As the president of DIAKONIA World Federation, I had come to Fiji to make a presentation at the DIAKONIA Asia-Pacific conference. “The traditional welcome ceremony will begin soon,” our hostess said, and she ushered me into a lovely room where I quickly showered and changed into a skirt.

I was looking forward to a ceremony that would welcome members from Australia, New Zealand, Japan and Indonesia and was shocked to learn that the purpose of the ceremony was to welcome me as a visiting dignitary. Fijian men and women sat on the floor while visiting deaconesses and deacons were offered chairs. I was escorted to a place of honor at the front and sat on several beautiful woven grass mats.

A professor from the local seminary gave me hints on what to do when and made traditional responses on my behalf. There were lengthy speeches that I did not understand except for the occasional “Louise Williams” and “DIAKONIA.”

Then kava was prepared in a large wooden bowl, with the powder (ground plant roots) mixed and remixed with water to achieve a milky grey drink. One of the men handed me a small bowlful and my guide whispered that I was to drink it all. Then bowls were passed around to everyone. Several groups performed traditional music and I was presented with gifts—mats, pottery urns, purses and fans, bottles of skin ointment, a shark’s tooth and a bundle of kava roots.

Whenever I traveled during my eight years as president of DIAKONIA, I was always warmly welcomed (although never quite as royally as in Fiji). While I do not regard myself as a prestigious person, I realized I could easily get used to this special treatment. It would be a short step from receiving such treatment to thinking I was entitled to it. I could understand how someone might then want to cling to one’s position of prestige, power and authority.

Authority and power have a primary place in the story of Jesus and the centurion; in fact authority is a recurring theme throughout Luke’s Gospel.

Roman centurions were accustomed to trading on their authority and power. They could command their servants and order those under them to do whatever they wished. They could enhance their own honor by associating with important people. And when they did a favor for someone, they knew they could ask for one in return. It was the culture of the day, and they had a place of authority in it.

The centurion’s first approach to Jesus regarding his sick servant was exactly what one would expect in such a society. The centurion had been generous to the Jews in Capernaum and had even financed their new synagogue. Now, in return, he asked their leaders to approach Jesus on his behalf. It was an honor to Jesus to have such important people make the request and to have them name the centurion as someone worthy of Jesus’ favor.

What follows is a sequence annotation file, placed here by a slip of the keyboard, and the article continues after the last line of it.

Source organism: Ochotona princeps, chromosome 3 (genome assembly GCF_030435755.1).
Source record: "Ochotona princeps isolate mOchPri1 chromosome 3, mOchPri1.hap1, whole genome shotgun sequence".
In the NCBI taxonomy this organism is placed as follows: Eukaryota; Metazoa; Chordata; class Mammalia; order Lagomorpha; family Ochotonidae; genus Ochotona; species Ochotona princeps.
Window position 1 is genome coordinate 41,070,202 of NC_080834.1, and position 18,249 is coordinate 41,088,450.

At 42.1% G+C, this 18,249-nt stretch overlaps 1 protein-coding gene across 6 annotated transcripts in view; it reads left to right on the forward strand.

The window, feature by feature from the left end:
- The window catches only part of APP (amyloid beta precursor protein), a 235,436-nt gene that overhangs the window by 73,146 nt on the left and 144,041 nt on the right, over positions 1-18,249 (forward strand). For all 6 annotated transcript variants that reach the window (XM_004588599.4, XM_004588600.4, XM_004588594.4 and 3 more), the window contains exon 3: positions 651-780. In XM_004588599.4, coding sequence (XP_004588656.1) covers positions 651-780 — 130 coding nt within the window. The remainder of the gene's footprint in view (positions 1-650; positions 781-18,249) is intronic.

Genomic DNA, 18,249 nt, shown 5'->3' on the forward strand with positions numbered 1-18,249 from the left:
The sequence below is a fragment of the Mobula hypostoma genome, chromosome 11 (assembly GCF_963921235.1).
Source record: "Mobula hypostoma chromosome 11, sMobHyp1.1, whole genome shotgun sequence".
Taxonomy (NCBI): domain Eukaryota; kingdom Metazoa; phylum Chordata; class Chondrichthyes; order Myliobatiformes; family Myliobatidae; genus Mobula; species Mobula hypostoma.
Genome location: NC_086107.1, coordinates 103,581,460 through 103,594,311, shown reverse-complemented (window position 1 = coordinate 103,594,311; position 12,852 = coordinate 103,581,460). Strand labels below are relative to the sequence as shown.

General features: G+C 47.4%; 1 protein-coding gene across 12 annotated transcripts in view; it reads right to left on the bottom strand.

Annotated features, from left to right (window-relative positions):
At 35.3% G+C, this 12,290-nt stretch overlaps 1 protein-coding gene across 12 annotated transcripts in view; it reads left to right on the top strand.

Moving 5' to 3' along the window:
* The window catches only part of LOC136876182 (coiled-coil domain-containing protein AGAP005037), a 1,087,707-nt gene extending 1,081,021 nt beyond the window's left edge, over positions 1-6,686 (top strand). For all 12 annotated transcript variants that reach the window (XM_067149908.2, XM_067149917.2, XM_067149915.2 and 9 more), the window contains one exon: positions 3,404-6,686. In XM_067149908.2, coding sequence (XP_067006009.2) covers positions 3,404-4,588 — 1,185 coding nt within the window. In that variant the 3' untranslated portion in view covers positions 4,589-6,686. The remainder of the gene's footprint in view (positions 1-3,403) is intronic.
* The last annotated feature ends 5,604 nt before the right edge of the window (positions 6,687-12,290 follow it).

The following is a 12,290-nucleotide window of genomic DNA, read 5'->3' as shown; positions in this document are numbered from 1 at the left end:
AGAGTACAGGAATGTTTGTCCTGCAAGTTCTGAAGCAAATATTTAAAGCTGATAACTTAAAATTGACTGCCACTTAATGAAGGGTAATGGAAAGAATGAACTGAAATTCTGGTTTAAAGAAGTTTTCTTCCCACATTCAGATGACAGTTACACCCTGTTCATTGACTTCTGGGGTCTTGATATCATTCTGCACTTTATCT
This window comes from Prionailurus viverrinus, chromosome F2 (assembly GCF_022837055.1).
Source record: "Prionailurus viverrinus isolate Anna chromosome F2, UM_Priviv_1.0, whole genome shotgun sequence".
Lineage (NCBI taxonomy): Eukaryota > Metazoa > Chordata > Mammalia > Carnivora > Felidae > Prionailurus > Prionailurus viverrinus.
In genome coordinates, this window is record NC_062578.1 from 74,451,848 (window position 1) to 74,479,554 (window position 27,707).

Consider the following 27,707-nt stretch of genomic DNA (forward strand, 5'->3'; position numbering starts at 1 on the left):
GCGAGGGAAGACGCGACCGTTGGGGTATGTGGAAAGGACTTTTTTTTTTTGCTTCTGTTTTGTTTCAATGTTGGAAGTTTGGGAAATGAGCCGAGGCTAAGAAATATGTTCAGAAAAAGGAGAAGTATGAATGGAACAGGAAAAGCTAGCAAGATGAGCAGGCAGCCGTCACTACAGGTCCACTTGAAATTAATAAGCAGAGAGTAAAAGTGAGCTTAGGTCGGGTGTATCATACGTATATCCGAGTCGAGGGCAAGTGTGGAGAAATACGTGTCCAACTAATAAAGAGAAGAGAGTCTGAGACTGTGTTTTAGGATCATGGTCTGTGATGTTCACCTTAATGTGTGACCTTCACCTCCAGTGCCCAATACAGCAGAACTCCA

But then, just when the centurion was ready to receive a home visit from someone who would enhance his prestige and who had a reputation for healing—he sent a second unexpected message. First, the centurion confessed his own unworthiness. Second, he asked Jesus not to come to his house. Some interpret this dis-invitation as a kind gesture meant to protect Jesus from the ritual defilement that would result from entering a gentile’s house. But Jesus seemed to see the gesture as something more: a confession of faith.

Jesus had the authority and power to heal from a distance. If the centurion’s word could cause people to do his will, Jesus’ word could restore a servant to health. Jesus did not judge the centurion’s status, his worthiness or unworthiness. Jesus saw his faith and called it greater than any he’d found in all of Israel.

The centurion took the lower place, and Jesus praised him for it. This Roman gentile had grasped something that Jesus’ own disciples were having difficulty understanding. Jesus went on to teach about authentic authority, which is countercultural—it is about becoming the last, the least and the servant of all. Jesus also demonstrated this ministry, especially in associating with those who had the least honor. Finally, Jesus gave his life as the means of giving life to the world.

The centurion glimpsed in Jesus an authority that was like no other authority he’d seen, and he came to faith without ever meeting Jesus or hearing him speak. He had heard about Jesus. This is an encouragement to us whenever we doubt the power of our words. Our witness to Jesus Christ can be powerful indeed.

Equally powerful is the witness of a disciple who understands Jesus’ approach to power and authority. In recent months we’ve seen such a witness in Pope Francis, who has eschewed the trappings of his office and chosen to live simply and to be seen as servant of those who are most vulnerable and least powerful. Like Jesus, he has been criticized for stepping outside the bounds of the tradition.

Those of us who have a privileged place in church or society must ask ourselves about our own power and authority. Do we use it for our own benefit? Do we use it in service as an advocate for and to encourage those who are vulnerable? Are we willing to lay it aside for the sake of others? How do we witness to Jesus’ authority by our attitudes and behavior? If we aim to echo Jesus’ power given for others, and if we’re willing to face the criticism that may come when we do the unexpected, then we may influence the life of someone who hears about Jesus through our witness.

E. Louise Williams

E. Louise Williams is a writer, spiritual director and retreat leader. She lives in Valparaiso, Indiana.

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